Dalio: Capitalism Needs Fixing, US Dollar Upended In Next 5 Years
In a recent interview with MarketWatch, Ray Dalio, the billionaire founder of Bridgewater Associates, covered a wide range of topics. These include his thoughts on capitalism, China, the US dollar as the world reserve currency, and much more.
Dalio says the US is facing three distinct problems and is losing ground to China in many ways.
“There are three problems that are coming together,” said Dalio. “So it’s important to understand them individually and how they collectively make a bigger problem,” said Dalio.
“There is a money and credit cycle problem, a wealth and values gap problem, and an emerging great power challenging the existing dominant power problem. What’s going on is an economic downturn together with a large wealth gap and the rising power of China challenging the existing power of the United States.”
“It’s a fact that there has been a weakening of the competitive advantages of the United States over the last couple of decades. For example, the United States lost a lot of the education advantage relative to other countries, our share of world GDP is reduced, the wealth gap has increased which has contributed to our political and social polarization.”
Challenges the U.S. Face
To illustrate the challenges that the US faces as it attempts to stay ahead of China and remain a world power, Dalio says we need to look at Britain and how they eventually lost their position as the world’s reserve currency.
“If you look at British history, the development of rival countries led them to lose their competitive advantages. Their finances were bad because they had accumulated a lot of debt. So, after World War II those trends went against them. Then they had the Suez Canal incident and they were no longer a world power and the British pound is no longer a reserve currency. These diseases almost always play out the same way.”
“The United States’ relative position in the world, which was dominant in almost all these categories at the beginning of this world order in 1945, has declined and is exhibiting real signs that should raise worries. There’s a lot of baggage. The U.S. has a lot of debt, which is adding to the hurdles that typically drag an economy down, so in order to succeed, you have to do a pretty big debt restructuring. History shows what kind of a challenge that is.”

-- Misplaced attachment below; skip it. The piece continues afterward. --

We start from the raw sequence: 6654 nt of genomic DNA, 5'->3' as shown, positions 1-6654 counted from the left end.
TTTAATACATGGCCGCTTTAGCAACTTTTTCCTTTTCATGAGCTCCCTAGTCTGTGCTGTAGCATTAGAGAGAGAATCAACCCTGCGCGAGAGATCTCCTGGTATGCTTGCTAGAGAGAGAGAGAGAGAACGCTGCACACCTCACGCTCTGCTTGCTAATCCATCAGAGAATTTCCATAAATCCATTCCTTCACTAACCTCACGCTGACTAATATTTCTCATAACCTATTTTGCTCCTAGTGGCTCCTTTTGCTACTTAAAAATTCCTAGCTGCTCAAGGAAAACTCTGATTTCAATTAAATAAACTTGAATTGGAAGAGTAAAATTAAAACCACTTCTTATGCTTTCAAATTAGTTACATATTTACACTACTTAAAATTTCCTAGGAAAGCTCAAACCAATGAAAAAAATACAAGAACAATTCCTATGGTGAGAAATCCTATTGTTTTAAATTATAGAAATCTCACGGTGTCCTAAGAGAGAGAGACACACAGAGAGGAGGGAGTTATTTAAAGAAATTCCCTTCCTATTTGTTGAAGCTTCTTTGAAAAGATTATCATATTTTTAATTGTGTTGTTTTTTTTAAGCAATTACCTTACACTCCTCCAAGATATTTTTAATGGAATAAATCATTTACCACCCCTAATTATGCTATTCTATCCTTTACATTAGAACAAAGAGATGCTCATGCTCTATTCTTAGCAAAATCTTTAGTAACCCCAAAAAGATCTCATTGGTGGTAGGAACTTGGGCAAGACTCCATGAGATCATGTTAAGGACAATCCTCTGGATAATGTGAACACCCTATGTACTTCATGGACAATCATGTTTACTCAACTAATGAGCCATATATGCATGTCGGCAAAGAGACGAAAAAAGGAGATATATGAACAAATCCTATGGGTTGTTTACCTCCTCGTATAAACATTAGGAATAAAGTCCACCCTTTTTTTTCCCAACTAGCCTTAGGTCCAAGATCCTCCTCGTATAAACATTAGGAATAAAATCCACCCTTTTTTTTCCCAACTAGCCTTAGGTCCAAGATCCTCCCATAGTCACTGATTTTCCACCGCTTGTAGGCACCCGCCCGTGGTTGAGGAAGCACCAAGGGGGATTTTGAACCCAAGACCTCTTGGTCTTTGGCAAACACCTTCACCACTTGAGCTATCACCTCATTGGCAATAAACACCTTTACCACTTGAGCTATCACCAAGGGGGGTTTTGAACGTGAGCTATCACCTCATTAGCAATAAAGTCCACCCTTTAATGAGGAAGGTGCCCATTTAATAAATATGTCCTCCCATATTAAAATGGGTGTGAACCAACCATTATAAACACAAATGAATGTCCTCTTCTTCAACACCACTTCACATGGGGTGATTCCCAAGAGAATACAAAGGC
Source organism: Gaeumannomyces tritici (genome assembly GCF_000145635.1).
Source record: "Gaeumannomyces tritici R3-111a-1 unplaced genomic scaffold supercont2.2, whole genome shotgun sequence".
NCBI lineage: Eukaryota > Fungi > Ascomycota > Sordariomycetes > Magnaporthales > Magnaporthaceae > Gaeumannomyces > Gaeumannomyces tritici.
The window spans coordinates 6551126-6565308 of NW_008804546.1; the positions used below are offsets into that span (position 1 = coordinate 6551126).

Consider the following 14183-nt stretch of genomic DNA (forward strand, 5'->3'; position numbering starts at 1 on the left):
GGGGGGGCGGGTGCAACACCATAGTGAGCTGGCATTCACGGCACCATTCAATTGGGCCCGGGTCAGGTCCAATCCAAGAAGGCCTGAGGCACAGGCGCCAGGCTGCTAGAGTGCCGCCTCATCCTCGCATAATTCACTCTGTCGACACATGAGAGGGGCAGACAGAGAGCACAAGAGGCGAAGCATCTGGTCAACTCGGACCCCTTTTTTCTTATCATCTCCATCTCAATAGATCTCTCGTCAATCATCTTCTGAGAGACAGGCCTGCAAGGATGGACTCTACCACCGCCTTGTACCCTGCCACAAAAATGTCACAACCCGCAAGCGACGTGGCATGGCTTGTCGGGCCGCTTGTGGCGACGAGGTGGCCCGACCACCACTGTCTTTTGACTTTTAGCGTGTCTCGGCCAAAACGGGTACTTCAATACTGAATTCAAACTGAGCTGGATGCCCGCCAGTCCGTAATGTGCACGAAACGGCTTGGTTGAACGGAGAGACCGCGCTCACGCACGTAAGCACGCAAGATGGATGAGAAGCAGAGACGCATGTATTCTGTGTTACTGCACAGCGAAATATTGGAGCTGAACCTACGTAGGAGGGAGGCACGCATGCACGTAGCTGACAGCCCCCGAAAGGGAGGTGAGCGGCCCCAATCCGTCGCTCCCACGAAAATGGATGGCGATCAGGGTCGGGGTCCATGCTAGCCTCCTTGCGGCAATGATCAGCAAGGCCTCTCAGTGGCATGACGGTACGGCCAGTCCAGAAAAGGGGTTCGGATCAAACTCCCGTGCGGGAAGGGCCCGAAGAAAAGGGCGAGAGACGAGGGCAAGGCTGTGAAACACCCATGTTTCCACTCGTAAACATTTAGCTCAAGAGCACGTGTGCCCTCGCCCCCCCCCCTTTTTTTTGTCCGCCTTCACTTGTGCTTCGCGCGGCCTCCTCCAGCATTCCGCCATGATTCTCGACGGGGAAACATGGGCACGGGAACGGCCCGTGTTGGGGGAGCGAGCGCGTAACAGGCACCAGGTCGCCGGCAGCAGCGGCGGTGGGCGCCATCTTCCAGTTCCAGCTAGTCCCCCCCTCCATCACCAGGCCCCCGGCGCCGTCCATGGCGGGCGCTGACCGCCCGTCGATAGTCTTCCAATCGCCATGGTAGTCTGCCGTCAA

“The United States is a 75-year-old empire and it is exhibiting signs of decline. If you want to extend your life, there are clear things you can do, but it means doing things that you don’t want to do.”
Capitalism Needs Improvements
Dalio is a capitalist (he didn’t become a billionaire through handouts). However, he does acknowledge that the system needs to be improved so that everyone has a chance at financial freedom.
“What has been shown is that capitalism is a fabulous way of creating incentives and innovation and of allocating resources to create productivity. All successful countries have uses for it. For example, communist China has chosen capitalism, which has been essential to its growth.
“But capitalism also produces large wealth gaps that produce opportunity gaps, which threaten the system in the ways we are seeing now.
“We have to be in this together. The system needs to be reengineered to do this. But if we don’t do this engineering well, we’re going to spend in an unlimited way and deal with that by creating debt that won’t ever be paid back, and we will risk losing the reserve currency status of the dollar. If we get into that position — and we’re very close — things will get much worse because we are living on borrowed money that’s financing our consumption.”
On Dollar as the World Reserve Currency
Dalio says we could see the US lose reserve currency status as soon as the next five years.
“Within the next five years you could see a situation in which foreigners who have been lending money to the United States won’t want to, and the dollar would not be as readily accepted for making purchases in the world as it is now.”
“The United States doesn’t have a good income statement and balance sheet in dealing with the rest of the world. It is running a deficit to the rest of the world that is financed by borrowing money so that we are producing liabilities.”
There is uncertainty in the markets ahead of the November election. With this, Dalio says there are two steps investors can take to protect their wealth.
“First, worry as much about the value of your money as you worry about the value of your investments. The printing of money and the debt should make you aware of that. That’s why financial asset prices have gone up — stocks, gold — because of the debt and money creation. You don’t want to own the thing you think is safest — cash.”
“Second, know how to diversify well. That includes diversification of countries, currencies and assets, because wealth is not so much destroyed as it shifts. When something goes down, something else is going up so you have to look at all things on a relative basis. Diversify well and worry about the value of cash.”